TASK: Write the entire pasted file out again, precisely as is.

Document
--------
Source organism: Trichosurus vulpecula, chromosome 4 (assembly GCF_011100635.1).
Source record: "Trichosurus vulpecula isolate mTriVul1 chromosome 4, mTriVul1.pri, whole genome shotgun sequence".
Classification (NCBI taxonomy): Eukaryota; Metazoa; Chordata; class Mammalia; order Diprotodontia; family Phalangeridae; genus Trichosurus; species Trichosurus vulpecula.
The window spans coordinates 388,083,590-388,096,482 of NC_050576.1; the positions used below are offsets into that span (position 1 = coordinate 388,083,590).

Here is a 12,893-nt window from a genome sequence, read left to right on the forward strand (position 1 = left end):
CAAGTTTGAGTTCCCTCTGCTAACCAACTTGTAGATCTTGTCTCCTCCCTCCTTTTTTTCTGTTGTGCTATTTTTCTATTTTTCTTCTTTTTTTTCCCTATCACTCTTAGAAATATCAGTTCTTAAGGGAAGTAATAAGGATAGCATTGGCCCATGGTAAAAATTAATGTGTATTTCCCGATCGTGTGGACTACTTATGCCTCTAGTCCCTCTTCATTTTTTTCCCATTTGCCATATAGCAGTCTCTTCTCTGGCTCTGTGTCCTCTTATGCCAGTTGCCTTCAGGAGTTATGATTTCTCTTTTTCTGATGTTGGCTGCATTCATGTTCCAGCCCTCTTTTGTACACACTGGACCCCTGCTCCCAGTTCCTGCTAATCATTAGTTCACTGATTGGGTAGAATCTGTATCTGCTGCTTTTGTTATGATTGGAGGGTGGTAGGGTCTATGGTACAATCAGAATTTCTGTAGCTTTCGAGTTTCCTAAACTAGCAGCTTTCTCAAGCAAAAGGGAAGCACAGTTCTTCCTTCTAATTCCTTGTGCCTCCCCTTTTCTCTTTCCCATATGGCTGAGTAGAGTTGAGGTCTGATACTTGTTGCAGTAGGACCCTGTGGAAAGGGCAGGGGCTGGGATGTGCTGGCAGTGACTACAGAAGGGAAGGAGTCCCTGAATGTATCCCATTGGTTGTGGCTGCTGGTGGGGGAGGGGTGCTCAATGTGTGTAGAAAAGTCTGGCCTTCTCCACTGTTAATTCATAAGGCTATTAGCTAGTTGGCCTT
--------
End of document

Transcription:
Source organism: Trichosurus vulpecula, chromosome 4 (assembly GCF_011100635.1).
Source record: "Trichosurus vulpecula isolate mTriVul1 chromosome 4, mTriVul1.pri, whole genome shotgun sequence".
Classification (NCBI taxonomy): Eukaryota; Metazoa; Chordata; class Mammalia; order Diprotodontia; family Phalangeridae; genus Trichosurus; species Trichosurus vulpecula.
The window spans coordinates 388,083,590-388,096,482 of NC_050576.1; the positions used below are offsets into that span (position 1 = coordinate 388,083,590).

Here is a 12,893-nt window from a genome sequence, read left to right on the forward strand (position 1 = left end):
CAAGTTTGAGTTCCCTCTGCTAACCAACTTGTAGATCTTGTCTCCTCCCTCCTTTTTTTCTGTTGTGCTATTTTTCTATTTTTCTTCTTTTTTTTCCCTATCACTCTTAGAAATATCAGTTCTTAAGGGAAGTAATAAGGATAGCATTGGCCCATGGTAAAAATTAATGTGTATTTCCCGATCGTGTGGACTACTTATGCCTCTAGTCCCTCTTCATTTTTTTCCCATTTGCCATATAGCAGTCTCTTCTCTGGCTCTGTGTCCTCTTATGCCAGTTGCCTTCAGGAGTTATGATTTCTCTTTTTCTGATGTTGGCTGCATTCATGTTCCAGCCCTCTTTTGTACACACTGGACCCCTGCTCCCAGTTCCTGCTAATCATTAGTTCACTGATTGGGTAGAATCTGTATCTGCTGCTTTTGTTATGATTGGAGGGTGGTAGGGTCTATGGTACAATCAGAATTTCTGTAGCTTTCGAGTTTCCTAAACTAGCAGCTTTCTCAAGCAAAAGGGAAGCACAGTTCTTCCTTCTAATTCCTTGTGCCTCCCCTTTTCTCTTTCCCATATGGCTGAGTAGAGTTGAGGTCTGATACTTGTTGCAGTAGGACCCTGTGGAAAGGGCAGGGGCTGGGATGTGCTGGCAGTGACTACAGAAGGGAAGGAGTCCCTGAATGTATCCCATTGGTTGTGGCTGCTGGTGGGGGAGGGGTGCTCAATGTGTGTAGAAAAGTCTGGCCTTCTCCACTGTTAATTCATAAGGCTATTAGCTAGTTGGCCTT